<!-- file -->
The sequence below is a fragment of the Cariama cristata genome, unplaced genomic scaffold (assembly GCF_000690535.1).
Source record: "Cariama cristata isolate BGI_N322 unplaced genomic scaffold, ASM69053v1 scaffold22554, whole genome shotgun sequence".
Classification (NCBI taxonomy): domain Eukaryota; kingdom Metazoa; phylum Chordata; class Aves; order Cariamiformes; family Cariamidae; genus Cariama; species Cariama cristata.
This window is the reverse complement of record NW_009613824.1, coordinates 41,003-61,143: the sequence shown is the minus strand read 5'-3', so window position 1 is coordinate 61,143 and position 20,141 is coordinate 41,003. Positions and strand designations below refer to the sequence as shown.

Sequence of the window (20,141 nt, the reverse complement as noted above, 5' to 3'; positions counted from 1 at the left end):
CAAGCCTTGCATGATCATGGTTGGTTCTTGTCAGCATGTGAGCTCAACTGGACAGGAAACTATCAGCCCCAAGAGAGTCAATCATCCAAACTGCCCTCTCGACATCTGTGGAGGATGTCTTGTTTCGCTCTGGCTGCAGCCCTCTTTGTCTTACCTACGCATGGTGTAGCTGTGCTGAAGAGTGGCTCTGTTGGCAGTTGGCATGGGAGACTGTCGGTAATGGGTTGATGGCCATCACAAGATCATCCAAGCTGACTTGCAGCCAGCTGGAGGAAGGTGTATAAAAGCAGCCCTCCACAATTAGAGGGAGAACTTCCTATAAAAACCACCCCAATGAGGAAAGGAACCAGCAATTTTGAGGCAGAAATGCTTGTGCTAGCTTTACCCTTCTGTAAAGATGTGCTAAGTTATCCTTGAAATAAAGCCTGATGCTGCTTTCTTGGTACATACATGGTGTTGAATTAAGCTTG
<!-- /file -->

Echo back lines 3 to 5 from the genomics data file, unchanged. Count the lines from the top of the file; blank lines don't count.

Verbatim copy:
Classification (NCBI taxonomy): domain Eukaryota; kingdom Metazoa; phylum Chordata; class Aves; order Cariamiformes; family Cariamidae; genus Cariama; species Cariama cristata.
This window is the reverse complement of record NW_009613824.1, coordinates 41,003-61,143: the sequence shown is the minus strand read 5'-3', so window position 1 is coordinate 61,143 and position 20,141 is coordinate 41,003. Positions and strand designations below refer to the sequence as shown.

Sequence of the window (20,141 nt, the reverse complement as noted above, 5' to 3'; positions counted from 1 at the left end):